President Obama, in his messianic period, declared that choosing between security and liberty was a false choice. On the contrary. It is the eternal dilemma of every free society. Politics is the very process of finding some equilibrium between these two competing values.

Regarding terrorism, we’ve developed a fairly reasonable balance. But it took time. With Ebola (COVID-19), we don’t have time. Viruses don’t wait. The sooner we reset the balance — the sooner we get serious — the safer we will be.

Here is a link to his original article which I hope you will read.

Charles Krauthammer: Ebola vs civil liberties

Resetting the balance with COVID-19

To contain and “flatten the curve” of COVID-19 cases, American citizens have been asked to limit or even avoid many common activities; these restrictions have been met with resistance and outright defiance. These include

  • closing “non-essential” businesses
  • closing schools
  • closing religious institutions
  • closing entertainment venues
  • deferring private social gatherings
  • avoiding non-essential travel
  • maintaining “social distance” when in public
  • wearing face coverings in public and at home if ill
cloth facial coverings to prevent transmission of COVID-19

This last one, wearing face coverings to prevent the spread of coronavirus containing droplets, has at times been the most contentious among people, with some enthusiastically embracing their use and some rejecting.

Even the two candidates for President had different responses initially, with Mr. Trump refusing to wear one, while Mr. Biden did. (By mid July, Mr. Trump began wearing a mask and urged citizens to do so.)

We’re instead asking Americans to use masks, socially distance, and employ vigorous hygiene — wash your hands every chance you get — while sheltering high-risk populations.  We are imploring young Americans to avoid packed bars and other crowded indoor gatherings.  Be safe and be smart.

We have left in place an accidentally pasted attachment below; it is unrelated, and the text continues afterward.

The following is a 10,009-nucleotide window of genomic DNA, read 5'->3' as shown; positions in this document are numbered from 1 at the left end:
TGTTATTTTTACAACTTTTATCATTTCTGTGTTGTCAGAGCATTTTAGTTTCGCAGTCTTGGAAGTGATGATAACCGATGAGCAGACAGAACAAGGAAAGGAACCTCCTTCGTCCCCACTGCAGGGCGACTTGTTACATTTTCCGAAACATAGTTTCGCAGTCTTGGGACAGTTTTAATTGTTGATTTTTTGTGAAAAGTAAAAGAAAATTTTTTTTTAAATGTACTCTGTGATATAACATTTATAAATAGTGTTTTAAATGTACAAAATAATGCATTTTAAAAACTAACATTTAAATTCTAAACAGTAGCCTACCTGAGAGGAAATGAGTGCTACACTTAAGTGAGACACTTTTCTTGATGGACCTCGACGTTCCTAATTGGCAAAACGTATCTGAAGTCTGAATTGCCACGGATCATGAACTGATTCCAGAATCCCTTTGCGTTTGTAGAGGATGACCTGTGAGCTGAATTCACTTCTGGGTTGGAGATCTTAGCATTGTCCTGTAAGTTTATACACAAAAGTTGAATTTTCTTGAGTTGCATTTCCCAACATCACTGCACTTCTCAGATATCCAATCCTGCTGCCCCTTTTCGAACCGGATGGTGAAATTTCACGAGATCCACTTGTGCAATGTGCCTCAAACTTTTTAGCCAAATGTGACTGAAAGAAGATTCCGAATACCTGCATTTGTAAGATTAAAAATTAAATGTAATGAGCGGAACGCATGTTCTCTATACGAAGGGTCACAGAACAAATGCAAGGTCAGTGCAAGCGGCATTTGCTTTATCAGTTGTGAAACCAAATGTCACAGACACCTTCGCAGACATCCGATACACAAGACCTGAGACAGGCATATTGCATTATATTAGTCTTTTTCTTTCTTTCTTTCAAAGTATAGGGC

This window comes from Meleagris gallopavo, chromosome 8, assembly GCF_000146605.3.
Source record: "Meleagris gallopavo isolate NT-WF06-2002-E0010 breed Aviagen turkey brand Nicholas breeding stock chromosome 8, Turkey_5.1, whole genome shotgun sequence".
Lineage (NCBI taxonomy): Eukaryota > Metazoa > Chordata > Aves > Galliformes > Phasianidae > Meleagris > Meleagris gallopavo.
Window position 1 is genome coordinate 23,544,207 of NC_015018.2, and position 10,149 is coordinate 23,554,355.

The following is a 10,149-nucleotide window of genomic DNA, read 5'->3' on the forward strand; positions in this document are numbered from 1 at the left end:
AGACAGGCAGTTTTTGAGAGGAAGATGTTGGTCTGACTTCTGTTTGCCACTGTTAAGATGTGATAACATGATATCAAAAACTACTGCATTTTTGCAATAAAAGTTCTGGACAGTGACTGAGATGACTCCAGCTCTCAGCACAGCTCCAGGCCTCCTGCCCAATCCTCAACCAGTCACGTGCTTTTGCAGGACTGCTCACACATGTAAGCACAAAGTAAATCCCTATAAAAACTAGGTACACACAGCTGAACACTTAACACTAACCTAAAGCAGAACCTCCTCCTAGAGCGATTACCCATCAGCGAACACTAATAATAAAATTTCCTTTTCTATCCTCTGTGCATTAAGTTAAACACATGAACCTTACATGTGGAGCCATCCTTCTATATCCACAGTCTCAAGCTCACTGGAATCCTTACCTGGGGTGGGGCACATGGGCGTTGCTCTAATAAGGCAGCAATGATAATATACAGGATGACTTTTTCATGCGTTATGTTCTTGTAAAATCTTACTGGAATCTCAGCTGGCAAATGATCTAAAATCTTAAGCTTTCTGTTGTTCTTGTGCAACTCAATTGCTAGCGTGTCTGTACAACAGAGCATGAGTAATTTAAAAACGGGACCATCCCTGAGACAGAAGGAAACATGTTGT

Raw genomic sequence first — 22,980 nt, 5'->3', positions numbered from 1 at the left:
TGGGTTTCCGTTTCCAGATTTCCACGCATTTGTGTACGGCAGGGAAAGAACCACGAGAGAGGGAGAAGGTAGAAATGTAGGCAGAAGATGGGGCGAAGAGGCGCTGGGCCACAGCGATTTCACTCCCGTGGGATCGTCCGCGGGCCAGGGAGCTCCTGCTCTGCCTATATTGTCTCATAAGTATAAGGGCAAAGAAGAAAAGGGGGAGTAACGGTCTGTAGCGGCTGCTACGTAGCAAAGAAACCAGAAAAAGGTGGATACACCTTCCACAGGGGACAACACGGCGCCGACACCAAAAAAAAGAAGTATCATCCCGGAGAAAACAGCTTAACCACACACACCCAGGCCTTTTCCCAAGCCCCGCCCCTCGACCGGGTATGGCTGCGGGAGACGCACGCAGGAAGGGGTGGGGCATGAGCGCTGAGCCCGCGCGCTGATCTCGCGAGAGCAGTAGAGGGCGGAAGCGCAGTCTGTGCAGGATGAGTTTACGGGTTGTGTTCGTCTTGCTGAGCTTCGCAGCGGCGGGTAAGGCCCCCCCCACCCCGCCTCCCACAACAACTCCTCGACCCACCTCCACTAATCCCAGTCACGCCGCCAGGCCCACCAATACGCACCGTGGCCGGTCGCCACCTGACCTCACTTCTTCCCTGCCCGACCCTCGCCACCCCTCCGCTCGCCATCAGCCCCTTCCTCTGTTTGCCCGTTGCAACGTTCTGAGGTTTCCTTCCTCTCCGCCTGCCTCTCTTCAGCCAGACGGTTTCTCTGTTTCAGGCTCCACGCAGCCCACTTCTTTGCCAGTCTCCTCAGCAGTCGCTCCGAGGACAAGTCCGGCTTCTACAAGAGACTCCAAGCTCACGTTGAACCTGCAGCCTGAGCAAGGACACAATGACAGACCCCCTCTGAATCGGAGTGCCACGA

President Donald Trump, July 21, 2020

Some cities passed ordinances making masks mandatory, although some didn’t. By late July 2020 many major retailers including Walmart , Target, Costco, and CVS required customers to wear a face cover to enter their stores.

from the CDC website

Life vs Liberty

In 1776 when the American colonies threw off unjust English rule, the leaders declared independence based on the rights of

Life, Liberty, and the Pursuit of Happiness

The Declaration of Independence

But when Life is threatened by disease, Liberty may also be threatened- and it remains to be seen if the democratic government they established can save both .

exploring the HEART of health and freedom

Thanks for following this blog. If you’re visiting, I would love for you to start following Watercress Words : use the form to get an email notification of new posts. Don’t worry, you won’t get anything else from me. I also want you to find and follow me on Facebook, Pinterest , Instagram, and LinkedIn .

                              Dr. Aletha 

before you leave you may enjoy
at a baseball game, a player at bat

Dr. Charles Krauthammer- eternal Washington Nationals fan

When I read Charles Krauthammer book, Things That Matter, one of the most important things I learned wasn’t about politics, medicine, or ethics, subjects he knew well and wrote about often. I learned that he was a die hard Washington Nationals baseball fan.